Belfast Telegraph

Pension row may see Northern Ireland hit by strikes chaos

By Lisa Smyth

Northern Ireland is facing the worst strike action in its history as public sector anger grows over pension rows.

The proposed mass walkout comes as it emerged the Executive has agreed that public sector workers should pay an extra 3.2% in pension contributions.

However, unions are fighting back, and will begin to ballot members on strike action on November 30 as part of a UK-wide protest at pay cuts, job losses and attacks on pensions.

Thousands of Unison members have already taken to the streets disgusted at cuts to the health and education budgets in Northern Ireland.

A spokeswoman from the Department of Finance and Personnel (DFP) said the Executive was forced to make the decision it did to stop millions of pounds being removed from the budget. However Jimmy Kelly, Irish regional secretary of Unite, accused the Executive of buckling under pressure from Westminster.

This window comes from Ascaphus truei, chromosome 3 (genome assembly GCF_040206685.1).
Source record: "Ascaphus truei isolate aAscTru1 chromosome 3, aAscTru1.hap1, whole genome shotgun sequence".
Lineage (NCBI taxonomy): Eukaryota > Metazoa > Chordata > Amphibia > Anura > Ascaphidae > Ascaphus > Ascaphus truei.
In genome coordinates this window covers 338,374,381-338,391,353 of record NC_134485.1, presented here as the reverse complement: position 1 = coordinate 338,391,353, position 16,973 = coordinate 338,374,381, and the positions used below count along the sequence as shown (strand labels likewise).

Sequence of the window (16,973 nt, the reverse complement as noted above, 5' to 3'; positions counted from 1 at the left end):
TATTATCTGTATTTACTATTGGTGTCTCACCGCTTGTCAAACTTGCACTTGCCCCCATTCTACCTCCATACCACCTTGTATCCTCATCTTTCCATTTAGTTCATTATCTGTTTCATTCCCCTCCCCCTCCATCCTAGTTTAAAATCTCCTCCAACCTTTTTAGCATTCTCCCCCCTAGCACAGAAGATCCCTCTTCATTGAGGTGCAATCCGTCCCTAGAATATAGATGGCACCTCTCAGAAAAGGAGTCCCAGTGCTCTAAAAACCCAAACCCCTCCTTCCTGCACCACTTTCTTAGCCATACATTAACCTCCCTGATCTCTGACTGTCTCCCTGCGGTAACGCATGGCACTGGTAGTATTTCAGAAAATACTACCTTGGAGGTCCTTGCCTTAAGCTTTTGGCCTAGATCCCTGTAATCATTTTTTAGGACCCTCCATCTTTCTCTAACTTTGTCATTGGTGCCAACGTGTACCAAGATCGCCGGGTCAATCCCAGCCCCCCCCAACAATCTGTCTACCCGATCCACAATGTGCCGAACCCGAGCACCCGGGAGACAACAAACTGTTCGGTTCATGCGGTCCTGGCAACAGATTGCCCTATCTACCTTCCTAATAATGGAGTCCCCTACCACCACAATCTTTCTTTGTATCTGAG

“The ballot for industrial action to protect members and their pensions will go ahead,” he said.

Peter Bunting, general secretary of the Irish Congress of Trade Unions, said he was dismayed that the Executive voted for a hike in pension contributions.

Bumper Graham, assistant general secretary of Nipsa — which opens its ballot for members on Monday — said public servants are being used to repair the damage done by the banking crisis.

“This is not just about unjust pension contribution increases,” he said. “Other aspects of the pension package have already been attacked with more plans to dilute and devalue pensions.

“In essence, this Government is stealing from public service pensioners and making current public servants pay more, plus work a lot longer, in order to get an average pension of less than £5,000 per annum — overall a cut in the pension value of 25%.”

The DFP spokeswoman said without increasing pension contributions, the cost to the block grant would be £55m in 2012/2013 and £110m in 2113/14, rising to £140m in 2014/15.

“In addition, any slippage from the proposed implementation date of April 2012 will cost Northern Ireland £4.6m per month,” she said.

Government officials will consult with unions in coming weeks.

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